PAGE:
Hope College October 2012 : Page 16
Campus Scene History in in H Action Hope history students contributed to the community by developing research papers for use as background by the artists developing proposals for Holland’s “Scenes from South Shore” mural project. Pictured is one of the five murals completed this summer, a celebration of Holland’s ship-building heritage by artist Jessica Miller. ope history students played a behind-the-scenes role in a highly visible addition to a neighborhood on Holland’s southwest side. The students developed 20 research papers made available as background information for the artists who developed proposals for the ongoing “Scenes from South Shore” community mural project. Highlighting aspects of Holland’s history, the initiative produced five murals this summer with another five planned for each of the next two years. The murals adorn the outer walls of businesses in the South Shore Village neighborhood on Holland’s southwest side. The concept was initiated by the City of Holland as part of its neighborhood enhancement program and developed in conjunction with merchants and residents of South Shore Village. The selections were made by a neighborhood committee based on the proposals, and the murals completed in August. To support the variety of themes the organizers hoped to see the artists address across the duration of the effort, the students covered A celebration of Holland’s landmark buildings by artist Conrad Kaufman includes the college’s Martha Miller Center for Global Communication. local-history topics ranging from Chief Joseph Waukazoo, to area boat-building companies and the Great Lakes liners that used to anchor in Holland, to Holland’s H.J. Heinz Company factory. The reports, along with background from other sources, were posted on the project’s online “Call to Artists” page, providing details and inspiration for the artists. “Hope College made that one step easier for them, so that the artists had some information available to them,” said Lorma Williams ’76 Freestone, executive director of the Holland Area Arts Council, which helped out by hosting the web page and using other communication tools to get the word out about the project. “It was really helpful. It was a springboard for where the artists went with some of their submissions.” Dr. Marc Baer, professor of history and chairperson of the department, recruited the students, who were history majors and minors, in response to the organizers’ request for help. He noted that the project presented a solid opportunity to serve the community while also supporting the department’s emphasis on providing meaningful opportunities for students to develop and apply a variety of skills. “The department provides real-world skills through its courses, including thinking through a project assignment and coming up with a plan for carrying it out; conceptualizing research strategies; locating appropriate sources and analyzing them, and writing both to inform and persuade,” he said. “My sense from reading the students’ essays is that the project gave the students involved an excellent experience in that it encompassed all these skills,” Dr. Baer said. “In no case did I need to look over their shoulders, and in very few cases did I even have to do light editing. As most of us today are asked to produce professional and cogent writing with strict length limits and deadlines, I would recommend any of these students to a variety of employers.” In addition to reflecting student scholarship, the completed project even features Hope visually. Mural painter Conrad Kaufman included the college’s Martha Miller Center for Global Communication in his exploration of Holland’s legacy buildings, along with landmarks such as downtown’s Tower Clock building and the former Ottawa Beach Hotel. To support the variety of themes the organizers hoped to see the artists address across the duration of the effort, the students covered local-history topics ranging from Chief Joseph Waukazoo, to area boat-building companies and the Great Lakes liners that used to anchor in Holland, to Holland’s H.J. Heinz Company factory. The topics of the other murals (and their artists) are: The Wizard of Oz , by Joel Schoon-Tanis ’89; Holland’s four Medal of Honor recipients, by Derek Johnson and Adam Dahlstrom; Holland’s ship-building, by Jessica Miller; and Holland’s landmark attractions, by Mary Sundstrom and Maggie Bandstra. A photo showing Joel at work on his mural is in the “classnotes” section. 16 News News From From Hope Hope College College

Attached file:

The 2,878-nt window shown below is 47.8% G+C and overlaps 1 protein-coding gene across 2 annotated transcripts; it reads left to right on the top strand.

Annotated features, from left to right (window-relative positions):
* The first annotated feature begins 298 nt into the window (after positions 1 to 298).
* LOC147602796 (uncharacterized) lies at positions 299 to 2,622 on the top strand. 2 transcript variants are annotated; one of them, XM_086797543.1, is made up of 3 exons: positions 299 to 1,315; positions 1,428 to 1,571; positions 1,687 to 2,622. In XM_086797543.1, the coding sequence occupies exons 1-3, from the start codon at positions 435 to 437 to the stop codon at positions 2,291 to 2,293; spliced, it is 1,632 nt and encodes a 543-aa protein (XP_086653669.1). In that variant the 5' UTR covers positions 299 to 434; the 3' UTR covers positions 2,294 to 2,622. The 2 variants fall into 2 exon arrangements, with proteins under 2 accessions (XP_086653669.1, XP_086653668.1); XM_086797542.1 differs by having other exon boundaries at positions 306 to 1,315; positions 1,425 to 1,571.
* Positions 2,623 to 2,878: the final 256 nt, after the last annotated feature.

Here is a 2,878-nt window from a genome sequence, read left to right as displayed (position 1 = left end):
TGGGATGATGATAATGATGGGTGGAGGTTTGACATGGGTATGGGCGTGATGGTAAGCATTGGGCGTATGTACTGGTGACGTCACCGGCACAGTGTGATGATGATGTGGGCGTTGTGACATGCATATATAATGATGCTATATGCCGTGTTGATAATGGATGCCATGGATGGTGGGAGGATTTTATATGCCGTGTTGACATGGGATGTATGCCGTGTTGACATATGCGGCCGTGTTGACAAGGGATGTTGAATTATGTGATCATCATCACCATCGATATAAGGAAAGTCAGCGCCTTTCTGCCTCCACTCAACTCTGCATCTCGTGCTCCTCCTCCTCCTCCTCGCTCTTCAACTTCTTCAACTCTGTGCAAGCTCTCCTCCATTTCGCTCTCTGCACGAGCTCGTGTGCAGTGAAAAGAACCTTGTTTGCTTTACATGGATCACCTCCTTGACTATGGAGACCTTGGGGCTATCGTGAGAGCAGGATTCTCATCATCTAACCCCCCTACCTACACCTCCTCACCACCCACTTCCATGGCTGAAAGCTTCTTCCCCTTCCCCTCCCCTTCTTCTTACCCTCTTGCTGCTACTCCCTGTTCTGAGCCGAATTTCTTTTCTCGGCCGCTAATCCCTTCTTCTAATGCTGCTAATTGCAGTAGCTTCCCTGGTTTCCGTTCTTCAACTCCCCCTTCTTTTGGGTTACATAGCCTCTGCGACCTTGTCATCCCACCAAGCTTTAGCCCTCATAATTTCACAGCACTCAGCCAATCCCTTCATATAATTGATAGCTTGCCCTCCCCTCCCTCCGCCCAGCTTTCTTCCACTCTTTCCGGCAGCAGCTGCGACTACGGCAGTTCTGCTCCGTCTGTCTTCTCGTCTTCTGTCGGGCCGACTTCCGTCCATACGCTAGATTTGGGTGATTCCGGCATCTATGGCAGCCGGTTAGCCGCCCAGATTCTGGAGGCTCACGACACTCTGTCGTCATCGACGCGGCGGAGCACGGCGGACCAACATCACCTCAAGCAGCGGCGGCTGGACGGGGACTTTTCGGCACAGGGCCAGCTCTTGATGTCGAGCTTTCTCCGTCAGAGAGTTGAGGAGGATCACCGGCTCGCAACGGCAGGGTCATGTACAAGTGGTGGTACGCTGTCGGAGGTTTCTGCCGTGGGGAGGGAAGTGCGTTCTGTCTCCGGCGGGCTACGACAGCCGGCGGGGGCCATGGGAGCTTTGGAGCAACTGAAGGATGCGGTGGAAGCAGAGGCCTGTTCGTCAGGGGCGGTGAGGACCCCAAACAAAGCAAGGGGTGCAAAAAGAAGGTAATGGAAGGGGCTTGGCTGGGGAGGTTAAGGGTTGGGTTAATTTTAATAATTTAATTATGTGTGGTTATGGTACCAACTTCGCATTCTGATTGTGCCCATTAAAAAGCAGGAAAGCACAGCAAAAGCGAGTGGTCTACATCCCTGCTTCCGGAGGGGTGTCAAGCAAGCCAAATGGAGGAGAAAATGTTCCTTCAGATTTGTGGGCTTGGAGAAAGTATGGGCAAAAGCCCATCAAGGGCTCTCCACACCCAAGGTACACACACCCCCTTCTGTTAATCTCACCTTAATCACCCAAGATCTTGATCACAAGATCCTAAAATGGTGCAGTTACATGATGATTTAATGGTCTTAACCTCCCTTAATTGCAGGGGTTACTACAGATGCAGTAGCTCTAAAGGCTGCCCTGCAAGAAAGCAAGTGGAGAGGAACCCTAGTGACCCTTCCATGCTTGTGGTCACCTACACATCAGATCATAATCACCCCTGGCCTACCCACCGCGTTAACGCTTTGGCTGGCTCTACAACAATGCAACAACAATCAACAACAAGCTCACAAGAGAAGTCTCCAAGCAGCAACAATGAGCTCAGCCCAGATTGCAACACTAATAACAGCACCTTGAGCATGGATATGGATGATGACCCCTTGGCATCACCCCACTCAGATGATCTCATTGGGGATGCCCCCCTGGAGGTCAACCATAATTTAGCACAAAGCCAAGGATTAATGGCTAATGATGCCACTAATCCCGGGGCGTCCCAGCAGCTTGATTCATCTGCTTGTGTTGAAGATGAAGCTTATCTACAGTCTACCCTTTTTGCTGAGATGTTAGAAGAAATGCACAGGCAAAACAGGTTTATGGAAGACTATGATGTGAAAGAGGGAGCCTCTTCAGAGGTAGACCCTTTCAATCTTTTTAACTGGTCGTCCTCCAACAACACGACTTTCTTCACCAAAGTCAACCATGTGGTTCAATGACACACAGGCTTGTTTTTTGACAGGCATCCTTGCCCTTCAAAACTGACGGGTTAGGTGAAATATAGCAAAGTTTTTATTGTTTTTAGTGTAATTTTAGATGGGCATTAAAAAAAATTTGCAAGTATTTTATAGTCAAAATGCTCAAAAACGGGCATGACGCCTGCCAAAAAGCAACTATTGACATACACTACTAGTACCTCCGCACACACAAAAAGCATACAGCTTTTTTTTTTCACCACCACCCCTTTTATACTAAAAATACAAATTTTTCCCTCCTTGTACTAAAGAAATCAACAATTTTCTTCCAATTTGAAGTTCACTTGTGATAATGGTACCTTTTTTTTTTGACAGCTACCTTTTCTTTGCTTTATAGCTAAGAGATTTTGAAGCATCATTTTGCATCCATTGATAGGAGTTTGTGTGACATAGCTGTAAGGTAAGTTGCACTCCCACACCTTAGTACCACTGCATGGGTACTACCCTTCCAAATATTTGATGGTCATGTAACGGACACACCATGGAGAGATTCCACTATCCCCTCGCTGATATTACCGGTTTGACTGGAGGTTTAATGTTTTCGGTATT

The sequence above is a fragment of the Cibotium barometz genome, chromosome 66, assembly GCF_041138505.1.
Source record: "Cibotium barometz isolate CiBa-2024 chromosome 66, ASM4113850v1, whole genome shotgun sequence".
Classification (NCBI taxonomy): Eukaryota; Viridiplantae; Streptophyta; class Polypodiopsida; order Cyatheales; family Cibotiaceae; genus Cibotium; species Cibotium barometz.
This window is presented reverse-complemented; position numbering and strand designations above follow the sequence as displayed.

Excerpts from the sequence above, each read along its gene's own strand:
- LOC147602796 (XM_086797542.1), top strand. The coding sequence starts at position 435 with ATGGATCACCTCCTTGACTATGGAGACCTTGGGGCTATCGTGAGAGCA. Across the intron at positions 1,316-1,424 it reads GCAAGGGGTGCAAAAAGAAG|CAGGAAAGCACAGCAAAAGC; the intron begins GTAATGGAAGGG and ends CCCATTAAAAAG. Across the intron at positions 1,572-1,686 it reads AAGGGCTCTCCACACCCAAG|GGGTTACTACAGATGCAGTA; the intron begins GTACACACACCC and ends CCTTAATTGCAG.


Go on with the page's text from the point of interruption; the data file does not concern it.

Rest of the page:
History in Action
Hope history students played a behind-the-scenes role in a highly visible addition to a neighborhood on Holland’s southwest side.
Read the full article at http://digital.ipcprintservices.com/article/History+in+Action/1209376/130328/article.html.